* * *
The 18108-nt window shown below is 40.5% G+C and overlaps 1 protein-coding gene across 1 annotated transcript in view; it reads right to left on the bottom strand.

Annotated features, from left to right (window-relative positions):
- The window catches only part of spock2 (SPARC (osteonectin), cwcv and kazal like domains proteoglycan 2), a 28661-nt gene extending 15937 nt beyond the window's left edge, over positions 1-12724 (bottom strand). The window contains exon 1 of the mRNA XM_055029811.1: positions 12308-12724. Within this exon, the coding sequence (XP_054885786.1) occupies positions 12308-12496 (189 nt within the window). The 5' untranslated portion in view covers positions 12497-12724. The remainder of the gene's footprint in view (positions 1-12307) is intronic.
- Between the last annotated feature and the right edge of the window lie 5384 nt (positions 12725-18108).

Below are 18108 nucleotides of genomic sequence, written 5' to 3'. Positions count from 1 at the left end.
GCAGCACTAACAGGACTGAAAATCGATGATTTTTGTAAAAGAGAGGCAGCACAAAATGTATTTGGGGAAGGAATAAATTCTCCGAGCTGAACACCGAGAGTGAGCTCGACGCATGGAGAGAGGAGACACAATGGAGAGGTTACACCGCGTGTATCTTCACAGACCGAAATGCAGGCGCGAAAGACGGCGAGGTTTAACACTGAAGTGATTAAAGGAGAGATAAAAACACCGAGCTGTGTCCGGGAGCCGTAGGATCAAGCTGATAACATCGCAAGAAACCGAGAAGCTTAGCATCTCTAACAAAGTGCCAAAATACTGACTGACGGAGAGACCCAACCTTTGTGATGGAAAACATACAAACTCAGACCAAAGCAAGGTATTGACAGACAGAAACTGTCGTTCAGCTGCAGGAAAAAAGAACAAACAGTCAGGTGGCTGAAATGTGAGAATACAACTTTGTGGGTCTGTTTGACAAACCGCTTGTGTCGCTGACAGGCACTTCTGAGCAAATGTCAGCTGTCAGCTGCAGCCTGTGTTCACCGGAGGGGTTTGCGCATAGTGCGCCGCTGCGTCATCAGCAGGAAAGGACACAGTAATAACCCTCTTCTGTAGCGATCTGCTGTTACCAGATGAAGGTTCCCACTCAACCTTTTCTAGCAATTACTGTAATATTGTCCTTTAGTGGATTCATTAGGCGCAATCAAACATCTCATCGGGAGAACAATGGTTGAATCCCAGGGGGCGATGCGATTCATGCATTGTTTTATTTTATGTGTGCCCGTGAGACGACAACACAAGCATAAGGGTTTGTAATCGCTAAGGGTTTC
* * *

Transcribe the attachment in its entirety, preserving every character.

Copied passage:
The 18108-nt window shown below is 40.5% G+C and overlaps 1 protein-coding gene across 1 annotated transcript in view; it reads right to left on the bottom strand.

Annotated features, from left to right (window-relative positions):
- The window catches only part of spock2 (SPARC (osteonectin), cwcv and kazal like domains proteoglycan 2), a 28661-nt gene extending 15937 nt beyond the window's left edge, over positions 1-12724 (bottom strand). The window contains exon 1 of the mRNA XM_055029811.1: positions 12308-12724. Within this exon, the coding sequence (XP_054885786.1) occupies positions 12308-12496 (189 nt within the window). The 5' untranslated portion in view covers positions 12497-12724. The remainder of the gene's footprint in view (positions 1-12307) is intronic.
- Between the last annotated feature and the right edge of the window lie 5384 nt (positions 12725-18108).

Below are 18108 nucleotides of genomic sequence, written 5' to 3'. Positions count from 1 at the left end.
GCAGCACTAACAGGACTGAAAATCGATGATTTTTGTAAAAGAGAGGCAGCACAAAATGTATTTGGGGAAGGAATAAATTCTCCGAGCTGAACACCGAGAGTGAGCTCGACGCATGGAGAGAGGAGACACAATGGAGAGGTTACACCGCGTGTATCTTCACAGACCGAAATGCAGGCGCGAAAGACGGCGAGGTTTAACACTGAAGTGATTAAAGGAGAGATAAAAACACCGAGCTGTGTCCGGGAGCCGTAGGATCAAGCTGATAACATCGCAAGAAACCGAGAAGCTTAGCATCTCTAACAAAGTGCCAAAATACTGACTGACGGAGAGACCCAACCTTTGTGATGGAAAACATACAAACTCAGACCAAAGCAAGGTATTGACAGACAGAAACTGTCGTTCAGCTGCAGGAAAAAAGAACAAACAGTCAGGTGGCTGAAATGTGAGAATACAACTTTGTGGGTCTGTTTGACAAACCGCTTGTGTCGCTGACAGGCACTTCTGAGCAAATGTCAGCTGTCAGCTGCAGCCTGTGTTCACCGGAGGGGTTTGCGCATAGTGCGCCGCTGCGTCATCAGCAGGAAAGGACACAGTAATAACCCTCTTCTGTAGCGATCTGCTGTTACCAGATGAAGGTTCCCACTCAACCTTTTCTAGCAATTACTGTAATATTGTCCTTTAGTGGATTCATTAGGCGCAATCAAACATCTCATCGGGAGAACAATGGTTGAATCCCAGGGGGCGATGCGATTCATGCATTGTTTTATTTTATGTGTGCCCGTGAGACGACAACACAAGCATAAGGGTTTGTAATCGCTAAGGGTTTC